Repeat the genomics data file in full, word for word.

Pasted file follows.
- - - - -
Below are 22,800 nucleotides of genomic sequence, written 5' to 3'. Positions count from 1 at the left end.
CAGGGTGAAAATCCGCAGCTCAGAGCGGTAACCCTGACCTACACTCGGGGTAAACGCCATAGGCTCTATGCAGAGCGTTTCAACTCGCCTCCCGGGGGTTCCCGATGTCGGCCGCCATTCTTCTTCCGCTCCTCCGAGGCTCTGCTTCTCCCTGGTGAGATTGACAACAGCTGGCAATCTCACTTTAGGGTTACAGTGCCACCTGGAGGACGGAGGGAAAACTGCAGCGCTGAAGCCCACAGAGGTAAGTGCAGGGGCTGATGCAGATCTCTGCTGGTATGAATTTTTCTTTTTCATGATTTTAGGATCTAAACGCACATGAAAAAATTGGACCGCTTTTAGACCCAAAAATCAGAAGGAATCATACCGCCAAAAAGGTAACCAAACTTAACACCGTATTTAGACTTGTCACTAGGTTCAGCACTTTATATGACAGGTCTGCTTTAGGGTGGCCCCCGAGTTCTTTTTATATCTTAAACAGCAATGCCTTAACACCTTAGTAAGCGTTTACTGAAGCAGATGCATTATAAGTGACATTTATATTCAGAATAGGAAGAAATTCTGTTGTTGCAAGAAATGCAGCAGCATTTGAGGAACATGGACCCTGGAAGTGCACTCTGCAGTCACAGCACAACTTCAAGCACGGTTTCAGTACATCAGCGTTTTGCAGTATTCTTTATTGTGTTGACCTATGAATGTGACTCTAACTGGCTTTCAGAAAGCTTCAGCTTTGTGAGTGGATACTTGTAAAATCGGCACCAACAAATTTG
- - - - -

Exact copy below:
Below are 22,800 nucleotides of genomic sequence, written 5' to 3'. Positions count from 1 at the left end.
CAGGGTGAAAATCCGCAGCTCAGAGCGGTAACCCTGACCTACACTCGGGGTAAACGCCATAGGCTCTATGCAGAGCGTTTCAACTCGCCTCCCGGGGGTTCCCGATGTCGGCCGCCATTCTTCTTCCGCTCCTCCGAGGCTCTGCTTCTCCCTGGTGAGATTGACAACAGCTGGCAATCTCACTTTAGGGTTACAGTGCCACCTGGAGGACGGAGGGAAAACTGCAGCGCTGAAGCCCACAGAGGTAAGTGCAGGGGCTGATGCAGATCTCTGCTGGTATGAATTTTTCTTTTTCATGATTTTAGGATCTAAACGCACATGAAAAAATTGGACCGCTTTTAGACCCAAAAATCAGAAGGAATCATACCGCCAAAAAGGTAACCAAACTTAACACCGTATTTAGACTTGTCACTAGGTTCAGCACTTTATATGACAGGTCTGCTTTAGGGTGGCCCCCGAGTTCTTTTTATATCTTAAACAGCAATGCCTTAACACCTTAGTAAGCGTTTACTGAAGCAGATGCATTATAAGTGACATTTATATTCAGAATAGGAAGAAATTCTGTTGTTGCAAGAAATGCAGCAGCATTTGAGGAACATGGACCCTGGAAGTGCACTCTGCAGTCACAGCACAACTTCAAGCACGGTTTCAGTACATCAGCGTTTTGCAGTATTCTTTATTGTGTTGACCTATGAATGTGACTCTAACTGGCTTTCAGAAAGCTTCAGCTTTGTGAGTGGATACTTGTAAAATCGGCACCAACAAATTTG